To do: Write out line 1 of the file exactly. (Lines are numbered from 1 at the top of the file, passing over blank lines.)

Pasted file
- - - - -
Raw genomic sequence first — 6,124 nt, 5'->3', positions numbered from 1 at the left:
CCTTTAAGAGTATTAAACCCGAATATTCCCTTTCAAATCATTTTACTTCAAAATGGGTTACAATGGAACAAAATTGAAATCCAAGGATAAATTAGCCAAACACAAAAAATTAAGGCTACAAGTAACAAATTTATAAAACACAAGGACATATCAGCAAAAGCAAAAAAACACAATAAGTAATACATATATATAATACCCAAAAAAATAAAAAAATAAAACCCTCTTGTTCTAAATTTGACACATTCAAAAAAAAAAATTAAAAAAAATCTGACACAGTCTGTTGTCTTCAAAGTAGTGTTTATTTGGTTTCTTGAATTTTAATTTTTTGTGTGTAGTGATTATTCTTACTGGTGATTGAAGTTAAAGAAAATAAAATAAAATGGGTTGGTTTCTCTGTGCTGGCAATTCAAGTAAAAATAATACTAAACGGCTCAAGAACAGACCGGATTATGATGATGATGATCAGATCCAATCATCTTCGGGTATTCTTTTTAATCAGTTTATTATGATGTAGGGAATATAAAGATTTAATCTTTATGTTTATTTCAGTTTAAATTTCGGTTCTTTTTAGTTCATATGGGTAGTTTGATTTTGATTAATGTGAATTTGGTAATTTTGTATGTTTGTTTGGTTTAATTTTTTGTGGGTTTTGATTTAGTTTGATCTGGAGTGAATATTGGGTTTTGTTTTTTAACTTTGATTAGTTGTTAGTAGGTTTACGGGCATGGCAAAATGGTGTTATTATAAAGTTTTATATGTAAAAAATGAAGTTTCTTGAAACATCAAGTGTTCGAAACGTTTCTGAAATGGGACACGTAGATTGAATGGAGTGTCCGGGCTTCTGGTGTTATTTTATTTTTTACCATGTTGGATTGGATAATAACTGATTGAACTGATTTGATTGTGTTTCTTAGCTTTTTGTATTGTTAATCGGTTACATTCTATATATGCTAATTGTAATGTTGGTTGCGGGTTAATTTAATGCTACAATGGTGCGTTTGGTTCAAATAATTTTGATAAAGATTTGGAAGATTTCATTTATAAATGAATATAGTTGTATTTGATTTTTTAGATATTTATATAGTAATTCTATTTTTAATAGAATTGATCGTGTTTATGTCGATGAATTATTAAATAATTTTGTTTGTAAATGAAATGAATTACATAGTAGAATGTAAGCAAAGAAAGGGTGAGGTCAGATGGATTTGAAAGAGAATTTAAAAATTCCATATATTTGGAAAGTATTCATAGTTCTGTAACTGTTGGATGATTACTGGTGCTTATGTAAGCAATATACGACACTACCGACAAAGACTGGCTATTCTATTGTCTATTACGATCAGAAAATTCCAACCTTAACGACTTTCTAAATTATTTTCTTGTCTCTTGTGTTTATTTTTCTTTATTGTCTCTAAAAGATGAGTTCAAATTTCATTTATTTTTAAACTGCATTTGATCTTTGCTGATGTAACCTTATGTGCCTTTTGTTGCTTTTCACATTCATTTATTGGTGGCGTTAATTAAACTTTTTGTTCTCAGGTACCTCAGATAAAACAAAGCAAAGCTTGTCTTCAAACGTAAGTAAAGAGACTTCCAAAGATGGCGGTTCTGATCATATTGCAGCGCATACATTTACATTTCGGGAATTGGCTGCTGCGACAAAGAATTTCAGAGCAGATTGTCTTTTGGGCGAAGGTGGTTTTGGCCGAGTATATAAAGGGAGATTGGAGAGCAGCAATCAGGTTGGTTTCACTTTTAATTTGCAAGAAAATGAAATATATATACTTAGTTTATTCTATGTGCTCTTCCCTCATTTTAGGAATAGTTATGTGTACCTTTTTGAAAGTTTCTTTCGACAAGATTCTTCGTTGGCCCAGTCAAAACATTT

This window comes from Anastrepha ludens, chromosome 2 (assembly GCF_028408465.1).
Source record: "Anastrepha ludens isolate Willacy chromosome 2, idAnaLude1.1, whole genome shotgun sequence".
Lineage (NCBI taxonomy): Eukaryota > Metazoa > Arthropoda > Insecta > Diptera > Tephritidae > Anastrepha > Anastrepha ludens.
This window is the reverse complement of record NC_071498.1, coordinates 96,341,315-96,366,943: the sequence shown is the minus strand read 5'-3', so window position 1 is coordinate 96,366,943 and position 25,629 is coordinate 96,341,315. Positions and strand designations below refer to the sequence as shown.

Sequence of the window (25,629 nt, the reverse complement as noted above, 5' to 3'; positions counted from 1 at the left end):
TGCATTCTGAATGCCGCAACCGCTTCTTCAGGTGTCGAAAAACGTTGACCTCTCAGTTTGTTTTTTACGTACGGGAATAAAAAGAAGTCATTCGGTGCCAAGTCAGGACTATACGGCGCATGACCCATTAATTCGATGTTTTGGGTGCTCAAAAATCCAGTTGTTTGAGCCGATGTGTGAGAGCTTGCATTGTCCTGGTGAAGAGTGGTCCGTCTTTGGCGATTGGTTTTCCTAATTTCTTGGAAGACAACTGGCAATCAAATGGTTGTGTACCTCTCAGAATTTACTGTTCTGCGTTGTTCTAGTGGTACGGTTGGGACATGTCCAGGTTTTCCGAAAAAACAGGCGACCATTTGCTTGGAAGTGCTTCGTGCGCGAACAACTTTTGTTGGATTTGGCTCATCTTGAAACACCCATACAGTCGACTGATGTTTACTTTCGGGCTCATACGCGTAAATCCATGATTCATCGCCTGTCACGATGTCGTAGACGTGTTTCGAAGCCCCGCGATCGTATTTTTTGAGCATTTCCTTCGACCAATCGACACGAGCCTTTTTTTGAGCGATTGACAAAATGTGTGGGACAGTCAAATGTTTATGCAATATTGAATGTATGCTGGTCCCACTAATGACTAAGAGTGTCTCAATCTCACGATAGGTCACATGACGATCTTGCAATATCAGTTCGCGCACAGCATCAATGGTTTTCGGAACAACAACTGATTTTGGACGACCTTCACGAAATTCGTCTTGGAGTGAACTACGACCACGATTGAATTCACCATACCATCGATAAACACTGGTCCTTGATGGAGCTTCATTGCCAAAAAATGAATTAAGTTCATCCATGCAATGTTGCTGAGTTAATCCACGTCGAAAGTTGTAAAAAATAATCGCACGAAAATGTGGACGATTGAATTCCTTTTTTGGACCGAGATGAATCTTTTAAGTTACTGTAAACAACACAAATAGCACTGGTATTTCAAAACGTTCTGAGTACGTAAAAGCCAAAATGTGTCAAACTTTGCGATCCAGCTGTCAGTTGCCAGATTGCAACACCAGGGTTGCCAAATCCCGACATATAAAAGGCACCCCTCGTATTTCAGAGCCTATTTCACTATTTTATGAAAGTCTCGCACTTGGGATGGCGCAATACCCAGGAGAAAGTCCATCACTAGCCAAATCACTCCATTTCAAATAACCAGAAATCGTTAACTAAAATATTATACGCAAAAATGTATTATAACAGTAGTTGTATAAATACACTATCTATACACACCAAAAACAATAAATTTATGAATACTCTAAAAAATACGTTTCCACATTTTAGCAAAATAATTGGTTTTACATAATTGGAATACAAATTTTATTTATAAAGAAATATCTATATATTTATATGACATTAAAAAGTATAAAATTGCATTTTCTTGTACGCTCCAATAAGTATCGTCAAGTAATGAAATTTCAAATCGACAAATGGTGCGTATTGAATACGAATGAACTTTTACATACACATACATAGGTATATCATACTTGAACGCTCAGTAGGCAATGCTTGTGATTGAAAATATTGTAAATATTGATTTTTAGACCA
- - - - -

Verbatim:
Raw genomic sequence first — 6,124 nt, 5'->3', positions numbered from 1 at the left: